your legacy pages". MS is in a dire situation, they're damned if they
don't fix IE, and they're damned if they do. I dread to think what MS
will come up with this time to try and get out of that catch 22
situation.

--
Spartanicus
Jul 24 '05 #18

P: n/a
On Sat, 09 Jul 2005 05:20:28 -0400, Gérard Talbot <ne***********@gtalbot.org>
wrote:
Spartanicus wrote :
Gérard Talbot <ne***********@gtalbot.org> wrote:

The MSIE behavior is not necessarly a bad one when the fragment
identifier is not matched or found. I believe such case is not
documented, therefore entirely up to user agents discretion/latitude.

The case made by the OP was that an undefined "top" should result in a
certain behaviour because IE does so.


What I'm saying is that the behavior may not be a bad one and that
behavior may not be specifically covered by the specs. Of course, the
explanations provided and case submitted by the OP are wrong.


An opinion based on standards and theory, not observation.
This is an experimental science. Learn to live with it.
And I invite Spartanicus to participate in
reporting bugs, spec violations that MSIE 6 does.

Pointless since many others would have done so many years ago, it's safe
to assume that virtually all bugs and lack of support were reported to
MS many times over. They were ignored because MS could afford to do so
having achieved a near monopoly.


Every new release, new version of MSIE since MSIE 3 has improved web
standards support and has removed more spec violations than it has
brought new spec violations. You and I will certainly agree that
- Microsoft in its MSIE product may not have done all it could to
support web standards
- Microsoft in its MSIE product may not have done all it could to
support standards to remove bugs
- Microsoft in its MSIE product may not have done all it could to
support standards to improve MSIE in a timely fashion, on a continuous
manner over the years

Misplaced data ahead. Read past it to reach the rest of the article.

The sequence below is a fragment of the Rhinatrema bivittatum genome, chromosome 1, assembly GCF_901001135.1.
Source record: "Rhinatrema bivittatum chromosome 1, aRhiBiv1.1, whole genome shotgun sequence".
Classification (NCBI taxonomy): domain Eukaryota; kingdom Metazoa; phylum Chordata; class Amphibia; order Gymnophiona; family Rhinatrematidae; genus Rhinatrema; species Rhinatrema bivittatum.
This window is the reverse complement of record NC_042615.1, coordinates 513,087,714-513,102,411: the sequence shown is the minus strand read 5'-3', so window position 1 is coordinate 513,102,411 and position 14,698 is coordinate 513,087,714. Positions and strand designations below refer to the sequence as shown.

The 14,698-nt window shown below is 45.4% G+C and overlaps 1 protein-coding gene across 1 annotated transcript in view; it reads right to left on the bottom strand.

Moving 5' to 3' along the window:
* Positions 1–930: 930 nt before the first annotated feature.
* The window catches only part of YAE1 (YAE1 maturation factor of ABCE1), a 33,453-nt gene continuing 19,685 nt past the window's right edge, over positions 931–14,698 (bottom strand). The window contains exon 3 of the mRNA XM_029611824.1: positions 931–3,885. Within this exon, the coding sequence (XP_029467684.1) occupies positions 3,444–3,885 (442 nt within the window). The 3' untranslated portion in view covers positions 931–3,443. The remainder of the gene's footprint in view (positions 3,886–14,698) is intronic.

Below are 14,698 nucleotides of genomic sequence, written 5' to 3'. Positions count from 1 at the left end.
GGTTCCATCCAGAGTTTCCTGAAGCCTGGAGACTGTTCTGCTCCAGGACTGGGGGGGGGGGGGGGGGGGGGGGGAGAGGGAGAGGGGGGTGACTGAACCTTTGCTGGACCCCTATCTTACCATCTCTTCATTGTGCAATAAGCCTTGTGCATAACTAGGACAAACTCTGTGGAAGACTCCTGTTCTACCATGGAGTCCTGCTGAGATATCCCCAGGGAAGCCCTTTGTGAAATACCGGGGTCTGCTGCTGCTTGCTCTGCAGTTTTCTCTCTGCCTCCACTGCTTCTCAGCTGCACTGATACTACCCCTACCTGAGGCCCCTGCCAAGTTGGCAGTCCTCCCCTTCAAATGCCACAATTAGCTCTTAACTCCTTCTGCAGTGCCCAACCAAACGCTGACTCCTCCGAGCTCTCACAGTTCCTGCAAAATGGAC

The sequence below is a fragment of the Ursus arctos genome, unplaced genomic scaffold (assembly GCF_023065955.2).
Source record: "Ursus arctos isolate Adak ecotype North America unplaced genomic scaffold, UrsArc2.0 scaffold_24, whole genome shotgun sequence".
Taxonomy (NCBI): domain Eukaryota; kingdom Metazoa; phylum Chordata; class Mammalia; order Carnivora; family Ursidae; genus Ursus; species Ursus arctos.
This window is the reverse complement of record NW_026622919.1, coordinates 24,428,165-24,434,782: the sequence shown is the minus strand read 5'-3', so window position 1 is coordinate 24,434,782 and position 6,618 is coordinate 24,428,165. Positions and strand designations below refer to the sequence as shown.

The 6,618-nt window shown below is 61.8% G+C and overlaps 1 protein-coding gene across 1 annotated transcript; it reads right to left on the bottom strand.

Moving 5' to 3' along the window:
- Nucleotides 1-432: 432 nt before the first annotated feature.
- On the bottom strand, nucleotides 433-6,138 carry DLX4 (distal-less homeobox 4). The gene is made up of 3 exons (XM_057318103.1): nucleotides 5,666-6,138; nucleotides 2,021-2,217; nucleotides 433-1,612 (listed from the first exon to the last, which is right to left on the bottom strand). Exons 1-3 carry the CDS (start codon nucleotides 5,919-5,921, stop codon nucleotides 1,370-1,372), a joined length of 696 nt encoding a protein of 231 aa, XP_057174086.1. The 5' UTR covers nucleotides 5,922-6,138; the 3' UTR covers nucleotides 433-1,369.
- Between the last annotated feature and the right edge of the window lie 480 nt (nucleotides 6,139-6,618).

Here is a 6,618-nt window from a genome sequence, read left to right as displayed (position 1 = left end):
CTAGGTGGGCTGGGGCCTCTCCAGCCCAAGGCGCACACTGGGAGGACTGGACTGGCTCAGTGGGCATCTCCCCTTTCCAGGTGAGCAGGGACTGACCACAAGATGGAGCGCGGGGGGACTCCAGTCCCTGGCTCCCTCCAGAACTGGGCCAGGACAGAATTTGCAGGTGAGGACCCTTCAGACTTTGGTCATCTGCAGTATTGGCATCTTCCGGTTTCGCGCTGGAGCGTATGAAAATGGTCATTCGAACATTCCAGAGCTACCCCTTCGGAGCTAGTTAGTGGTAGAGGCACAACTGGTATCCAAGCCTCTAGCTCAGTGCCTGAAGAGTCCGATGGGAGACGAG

But I still maintain that, over the years, IE has improved its standards
support and standards correctness.
I abhor monopolies and the tactics used by Microsoft to achieve such.


I don't like monopolies and tactics used by Microsoft either. Having
MSIE support more the web standards makes it less dependent on its own
proprietary DOM actually and makes it more web-interoperable.
A
significant part of the reason of why IE is now scheduled for a new
release is that it has lost significant market share. MS wants their
monopoly back, I'll be damned if I'm going to help them achieve that.
It's not in my, and user's interest to see that happen.


Commercial interests is one thing. Web standards support, compliance and
correctness is another issue. MSIE will probably continue to lose its
market share in the coming years. Mozilla products, Opera products, etc.
offer better alternative in terms of security, speed, etc. Users - and I
mean here end-users - do not care at all about web standards, do not
relate at all to web standards. Time, efforts and financial budget spent
on developing, maintaining and hosting a website is considerably smaller
if web standards are widely supported and implemented. So, it is in your
best interests as a web developer to promote web standards adoption in
browsers like MSIE 7.

Improving the W3C web standards in MSIE certainly may not improve its
market share actually: it could be the opposite. It would make MSIE
further into a situation where web languages (HTML 4.01, CSS 2.1, etc)
become more and more browser independent... and for the better.

Not too long ago, Opera own CTO asked publicly to have MSIE interoperate
better and according to web standards.

Anyway... you're free to do what you want regarding MSIE 6 bugs.

Gérard


Jul 24 '05 #19

P: n/a
On Fri, 08 Jul 2005 20:06:12 GMT, Mason A. Clark
<ma*************@ix.netcom.com> wrote:
No problem. This is an experimental science.


What the web needs is a central organising body that produced clear and
exact specification docuemnts so that M$oft could easily follow them,

Nah......

Aug 13 '05 #20

This discussion thread is closed

Replies have been disabled for this discussion.